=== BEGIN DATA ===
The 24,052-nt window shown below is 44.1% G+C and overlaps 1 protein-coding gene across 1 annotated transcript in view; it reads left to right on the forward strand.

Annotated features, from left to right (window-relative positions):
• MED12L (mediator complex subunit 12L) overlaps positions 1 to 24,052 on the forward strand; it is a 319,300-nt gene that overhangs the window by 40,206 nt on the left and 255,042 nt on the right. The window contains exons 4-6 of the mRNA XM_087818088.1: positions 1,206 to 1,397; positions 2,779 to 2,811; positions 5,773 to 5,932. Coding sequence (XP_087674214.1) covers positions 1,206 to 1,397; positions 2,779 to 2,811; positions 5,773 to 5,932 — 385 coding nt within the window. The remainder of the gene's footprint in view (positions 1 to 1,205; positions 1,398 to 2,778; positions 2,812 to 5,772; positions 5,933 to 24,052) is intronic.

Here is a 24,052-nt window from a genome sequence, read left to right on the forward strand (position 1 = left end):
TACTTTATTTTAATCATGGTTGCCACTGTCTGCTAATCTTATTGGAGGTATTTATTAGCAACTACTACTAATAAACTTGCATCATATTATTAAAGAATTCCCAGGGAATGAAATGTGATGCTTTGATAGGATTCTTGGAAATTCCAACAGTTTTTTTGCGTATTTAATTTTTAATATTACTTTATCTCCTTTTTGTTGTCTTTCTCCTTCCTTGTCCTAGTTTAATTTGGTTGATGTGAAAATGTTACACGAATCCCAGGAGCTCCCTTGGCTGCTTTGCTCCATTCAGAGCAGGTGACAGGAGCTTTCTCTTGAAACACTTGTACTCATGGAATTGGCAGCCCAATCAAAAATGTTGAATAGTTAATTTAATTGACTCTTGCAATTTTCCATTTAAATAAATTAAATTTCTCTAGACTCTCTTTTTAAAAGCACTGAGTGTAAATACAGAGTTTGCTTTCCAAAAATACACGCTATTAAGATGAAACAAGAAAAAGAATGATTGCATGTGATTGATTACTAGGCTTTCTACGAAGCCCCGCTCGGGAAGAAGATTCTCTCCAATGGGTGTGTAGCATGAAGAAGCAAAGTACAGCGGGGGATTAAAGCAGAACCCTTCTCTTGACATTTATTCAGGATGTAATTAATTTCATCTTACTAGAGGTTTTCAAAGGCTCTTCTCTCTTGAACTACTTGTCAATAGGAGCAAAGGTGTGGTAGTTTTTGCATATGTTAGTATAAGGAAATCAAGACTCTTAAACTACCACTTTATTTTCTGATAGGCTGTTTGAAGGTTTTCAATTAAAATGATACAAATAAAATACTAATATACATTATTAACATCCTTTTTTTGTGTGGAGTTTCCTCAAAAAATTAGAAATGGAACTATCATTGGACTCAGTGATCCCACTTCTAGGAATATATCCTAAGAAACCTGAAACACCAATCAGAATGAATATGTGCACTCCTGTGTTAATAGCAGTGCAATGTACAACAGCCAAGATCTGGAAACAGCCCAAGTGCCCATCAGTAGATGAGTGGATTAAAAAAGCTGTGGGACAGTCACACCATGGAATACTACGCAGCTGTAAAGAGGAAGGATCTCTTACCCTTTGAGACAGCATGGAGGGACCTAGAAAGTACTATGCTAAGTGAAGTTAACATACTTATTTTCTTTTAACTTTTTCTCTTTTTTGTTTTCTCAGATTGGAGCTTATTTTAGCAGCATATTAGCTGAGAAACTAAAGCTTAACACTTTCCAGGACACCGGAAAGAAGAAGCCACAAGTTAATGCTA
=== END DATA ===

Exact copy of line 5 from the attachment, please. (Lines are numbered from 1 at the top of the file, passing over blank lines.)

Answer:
TACTTTATTTTAATCATGGTTGCCACTGTCTGCTAATCTTATTGGAGGTATTTATTAGCAACTACTACTAATAAACTTGCATCATATTATTAAAGAATTCCCAGGGAATGAAATGTGATGCTTTGATAGGATTCTTGGAAATTCCAACAGTTTTTTTGCGTATTTAATTTTTAATATTACTTTATCTCCTTTTTGTTGTCTTTCTCCTTCCTTGTCCTAGTTTAATTTGGTTGATGTGAAAATGTTACACGAATCCCAGGAGCTCCCTTGGCTGCTTTGCTCCATTCAGAGCAGGTGACAGGAGCTTTCTCTTGAAACACTTGTACTCATGGAATTGGCAGCCCAATCAAAAATGTTGAATAGTTAATTTAATTGACTCTTGCAATTTTCCATTTAAATAAATTAAATTTCTCTAGACTCTCTTTTTAAAAGCACTGAGTGTAAATACAGAGTTTGCTTTCCAAAAATACACGCTATTAAGATGAAACAAGAAAAAGAATGATTGCATGTGATTGATTACTAGGCTTTCTACGAAGCCCCGCTCGGGAAGAAGATTCTCTCCAATGGGTGTGTAGCATGAAGAAGCAAAGTACAGCGGGGGATTAAAGCAGAACCCTTCTCTTGACATTTATTCAGGATGTAATTAATTTCATCTTACTAGAGGTTTTCAAAGGCTCTTCTCTCTTGAACTACTTGTCAATAGGAGCAAAGGTGTGGTAGTTTTTGCATATGTTAGTATAAGGAAATCAAGACTCTTAAACTACCACTTTATTTTCTGATAGGCTGTTTGAAGGTTTTCAATTAAAATGATACAAATAAAATACTAATATACATTATTAACATCCTTTTTTTGTGTGGAGTTTCCTCAAAAAATTAGAAATGGAACTATCATTGGACTCAGTGATCCCACTTCTAGGAATATATCCTAAGAAACCTGAAACACCAATCAGAATGAATATGTGCACTCCTGTGTTAATAGCAGTGCAATGTACAACAGCCAAGATCTGGAAACAGCCCAAGTGCCCATCAGTAGATGAGTGGATTAAAAAAGCTGTGGGACAGTCACACCATGGAATACTACGCAGCTGTAAAGAGGAAGGATCTCTTACCCTTTGAGACAGCATGGAGGGACCTAGAAAGTACTATGCTAAGTGAAGTTAACATACTTATTTTCTTTTAACTTTTTCTCTTTTTTGTTTTCTCAGATTGGAGCTTATTTTAGCAGCATATTAGCTGAGAAACTAAAGCTTAACACTTTCCAGGACACCGGAAAGAAGAAGCCACAAGTTAATGCTA